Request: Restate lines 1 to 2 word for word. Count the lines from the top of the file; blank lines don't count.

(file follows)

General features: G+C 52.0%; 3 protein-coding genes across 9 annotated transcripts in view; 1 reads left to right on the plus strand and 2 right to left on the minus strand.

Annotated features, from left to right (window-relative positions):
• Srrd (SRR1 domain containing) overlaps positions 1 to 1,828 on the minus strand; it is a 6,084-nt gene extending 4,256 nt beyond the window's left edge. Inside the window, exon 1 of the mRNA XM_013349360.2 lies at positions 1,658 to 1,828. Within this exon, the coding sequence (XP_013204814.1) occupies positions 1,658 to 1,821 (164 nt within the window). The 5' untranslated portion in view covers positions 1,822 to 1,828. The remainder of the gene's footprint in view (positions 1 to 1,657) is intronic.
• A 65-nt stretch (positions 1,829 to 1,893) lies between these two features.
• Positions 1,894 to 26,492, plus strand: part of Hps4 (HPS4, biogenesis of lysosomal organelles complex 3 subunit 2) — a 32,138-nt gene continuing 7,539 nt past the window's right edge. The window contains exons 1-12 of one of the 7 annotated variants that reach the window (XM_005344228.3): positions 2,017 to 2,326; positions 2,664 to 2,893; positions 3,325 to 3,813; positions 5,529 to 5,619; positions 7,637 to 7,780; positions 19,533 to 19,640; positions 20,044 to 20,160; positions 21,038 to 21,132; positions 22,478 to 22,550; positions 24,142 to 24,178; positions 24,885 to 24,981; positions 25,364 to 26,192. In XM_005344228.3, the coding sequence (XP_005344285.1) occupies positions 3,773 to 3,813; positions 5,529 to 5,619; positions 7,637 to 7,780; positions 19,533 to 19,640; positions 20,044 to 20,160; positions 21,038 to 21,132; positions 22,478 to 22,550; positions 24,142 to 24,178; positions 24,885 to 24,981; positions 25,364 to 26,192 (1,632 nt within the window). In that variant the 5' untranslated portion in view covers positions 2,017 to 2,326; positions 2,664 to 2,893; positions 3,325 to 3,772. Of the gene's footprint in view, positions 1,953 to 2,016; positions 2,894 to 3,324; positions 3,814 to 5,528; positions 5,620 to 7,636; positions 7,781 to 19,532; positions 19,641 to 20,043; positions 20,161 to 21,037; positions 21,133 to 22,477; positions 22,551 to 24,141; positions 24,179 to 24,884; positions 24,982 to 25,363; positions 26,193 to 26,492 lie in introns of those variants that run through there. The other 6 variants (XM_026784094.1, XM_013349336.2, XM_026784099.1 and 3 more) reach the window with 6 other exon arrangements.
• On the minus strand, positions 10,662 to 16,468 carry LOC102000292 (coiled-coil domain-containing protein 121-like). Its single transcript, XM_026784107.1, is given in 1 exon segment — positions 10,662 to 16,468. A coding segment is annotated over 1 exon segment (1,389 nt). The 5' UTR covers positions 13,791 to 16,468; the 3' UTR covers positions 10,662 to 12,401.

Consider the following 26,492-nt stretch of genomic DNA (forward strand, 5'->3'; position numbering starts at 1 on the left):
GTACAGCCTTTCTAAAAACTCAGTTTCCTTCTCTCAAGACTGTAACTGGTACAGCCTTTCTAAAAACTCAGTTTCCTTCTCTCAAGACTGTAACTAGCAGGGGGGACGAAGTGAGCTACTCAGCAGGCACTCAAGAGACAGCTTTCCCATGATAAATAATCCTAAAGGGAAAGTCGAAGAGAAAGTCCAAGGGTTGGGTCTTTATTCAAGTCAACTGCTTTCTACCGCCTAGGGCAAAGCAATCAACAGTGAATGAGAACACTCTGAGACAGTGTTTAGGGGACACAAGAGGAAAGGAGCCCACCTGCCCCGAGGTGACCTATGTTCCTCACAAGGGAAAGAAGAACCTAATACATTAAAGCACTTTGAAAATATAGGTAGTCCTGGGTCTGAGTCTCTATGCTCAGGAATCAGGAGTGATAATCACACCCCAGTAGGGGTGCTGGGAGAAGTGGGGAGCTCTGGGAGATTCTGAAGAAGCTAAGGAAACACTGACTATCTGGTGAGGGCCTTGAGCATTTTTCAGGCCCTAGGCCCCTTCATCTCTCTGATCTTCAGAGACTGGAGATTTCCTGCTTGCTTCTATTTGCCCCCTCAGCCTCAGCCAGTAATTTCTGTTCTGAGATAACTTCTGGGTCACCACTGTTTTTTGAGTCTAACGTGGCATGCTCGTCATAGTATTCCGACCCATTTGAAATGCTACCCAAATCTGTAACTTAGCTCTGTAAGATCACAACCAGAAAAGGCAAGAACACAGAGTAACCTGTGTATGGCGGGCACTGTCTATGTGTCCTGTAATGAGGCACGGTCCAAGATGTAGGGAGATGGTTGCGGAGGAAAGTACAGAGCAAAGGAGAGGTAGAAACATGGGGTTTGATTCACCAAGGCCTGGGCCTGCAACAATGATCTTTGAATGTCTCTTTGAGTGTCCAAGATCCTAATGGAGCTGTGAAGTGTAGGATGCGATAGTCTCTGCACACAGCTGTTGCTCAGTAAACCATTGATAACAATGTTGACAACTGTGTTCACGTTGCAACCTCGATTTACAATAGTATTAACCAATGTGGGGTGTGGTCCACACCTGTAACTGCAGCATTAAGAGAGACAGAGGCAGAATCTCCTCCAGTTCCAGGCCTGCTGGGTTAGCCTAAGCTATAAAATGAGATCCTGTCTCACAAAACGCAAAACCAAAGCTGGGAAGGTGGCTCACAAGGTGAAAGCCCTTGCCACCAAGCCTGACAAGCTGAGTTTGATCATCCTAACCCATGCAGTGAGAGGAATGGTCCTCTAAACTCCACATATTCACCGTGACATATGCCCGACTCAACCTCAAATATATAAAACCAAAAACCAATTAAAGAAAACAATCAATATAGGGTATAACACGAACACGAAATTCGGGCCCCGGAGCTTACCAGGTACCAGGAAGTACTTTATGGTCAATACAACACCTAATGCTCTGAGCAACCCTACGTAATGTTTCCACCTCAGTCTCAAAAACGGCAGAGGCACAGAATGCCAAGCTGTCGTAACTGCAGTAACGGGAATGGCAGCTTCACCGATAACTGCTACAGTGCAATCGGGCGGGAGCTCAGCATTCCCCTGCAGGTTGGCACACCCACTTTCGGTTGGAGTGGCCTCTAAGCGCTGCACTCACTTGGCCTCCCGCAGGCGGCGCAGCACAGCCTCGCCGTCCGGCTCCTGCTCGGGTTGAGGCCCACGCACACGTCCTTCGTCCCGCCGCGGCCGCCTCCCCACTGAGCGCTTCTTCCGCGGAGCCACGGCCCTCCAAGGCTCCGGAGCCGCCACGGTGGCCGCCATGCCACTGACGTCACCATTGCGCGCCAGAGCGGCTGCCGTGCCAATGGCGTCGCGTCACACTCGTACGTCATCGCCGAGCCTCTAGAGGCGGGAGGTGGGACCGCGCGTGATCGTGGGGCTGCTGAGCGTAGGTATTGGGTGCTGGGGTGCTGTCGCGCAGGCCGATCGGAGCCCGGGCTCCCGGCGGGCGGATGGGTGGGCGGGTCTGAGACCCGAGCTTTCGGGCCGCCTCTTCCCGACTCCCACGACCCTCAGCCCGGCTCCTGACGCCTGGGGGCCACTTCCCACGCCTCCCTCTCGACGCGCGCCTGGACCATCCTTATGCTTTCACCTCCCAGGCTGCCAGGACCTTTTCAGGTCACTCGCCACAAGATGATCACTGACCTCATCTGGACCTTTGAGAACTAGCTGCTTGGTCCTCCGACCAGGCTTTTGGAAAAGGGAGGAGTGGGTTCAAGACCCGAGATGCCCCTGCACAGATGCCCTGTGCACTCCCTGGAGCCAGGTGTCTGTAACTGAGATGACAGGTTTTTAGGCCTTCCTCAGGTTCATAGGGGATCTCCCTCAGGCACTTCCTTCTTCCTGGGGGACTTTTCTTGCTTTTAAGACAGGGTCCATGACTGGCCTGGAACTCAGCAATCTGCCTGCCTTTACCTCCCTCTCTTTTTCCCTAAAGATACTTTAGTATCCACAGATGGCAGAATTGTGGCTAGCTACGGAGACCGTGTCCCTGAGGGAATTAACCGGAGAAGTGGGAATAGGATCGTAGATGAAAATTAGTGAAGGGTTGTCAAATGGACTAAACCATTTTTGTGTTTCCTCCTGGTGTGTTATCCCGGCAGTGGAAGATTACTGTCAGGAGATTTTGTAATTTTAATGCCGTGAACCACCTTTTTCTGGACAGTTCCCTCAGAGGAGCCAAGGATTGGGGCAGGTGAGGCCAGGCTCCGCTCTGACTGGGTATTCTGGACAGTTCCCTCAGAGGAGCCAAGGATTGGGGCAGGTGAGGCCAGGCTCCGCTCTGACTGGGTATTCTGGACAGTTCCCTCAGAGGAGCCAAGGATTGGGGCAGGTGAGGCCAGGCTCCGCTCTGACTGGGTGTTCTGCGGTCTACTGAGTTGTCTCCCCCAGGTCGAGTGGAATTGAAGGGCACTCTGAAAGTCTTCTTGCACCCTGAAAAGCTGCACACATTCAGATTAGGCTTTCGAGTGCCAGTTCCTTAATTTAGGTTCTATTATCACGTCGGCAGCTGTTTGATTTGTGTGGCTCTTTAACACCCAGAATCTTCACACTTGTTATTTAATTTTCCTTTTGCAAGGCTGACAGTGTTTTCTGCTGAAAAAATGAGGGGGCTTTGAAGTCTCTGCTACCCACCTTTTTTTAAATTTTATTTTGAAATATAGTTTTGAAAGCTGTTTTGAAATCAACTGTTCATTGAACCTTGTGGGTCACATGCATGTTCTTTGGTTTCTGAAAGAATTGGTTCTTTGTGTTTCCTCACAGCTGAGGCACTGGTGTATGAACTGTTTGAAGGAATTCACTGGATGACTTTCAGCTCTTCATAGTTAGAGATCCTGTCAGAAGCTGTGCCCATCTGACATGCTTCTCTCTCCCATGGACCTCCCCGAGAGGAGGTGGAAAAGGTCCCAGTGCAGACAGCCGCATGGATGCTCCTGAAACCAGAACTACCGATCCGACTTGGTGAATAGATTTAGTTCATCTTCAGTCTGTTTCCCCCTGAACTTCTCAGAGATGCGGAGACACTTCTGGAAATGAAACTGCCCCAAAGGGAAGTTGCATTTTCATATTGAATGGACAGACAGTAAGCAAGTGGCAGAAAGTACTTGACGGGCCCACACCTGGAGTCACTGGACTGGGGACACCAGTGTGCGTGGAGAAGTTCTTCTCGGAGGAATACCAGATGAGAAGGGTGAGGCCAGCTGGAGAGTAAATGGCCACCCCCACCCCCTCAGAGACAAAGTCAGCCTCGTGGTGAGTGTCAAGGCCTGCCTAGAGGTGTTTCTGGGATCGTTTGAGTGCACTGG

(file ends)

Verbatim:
General features: G+C 52.0%; 3 protein-coding genes across 9 annotated transcripts in view; 1 reads left to right on the plus strand and 2 right to left on the minus strand.

Annotated features, from left to right (window-relative positions):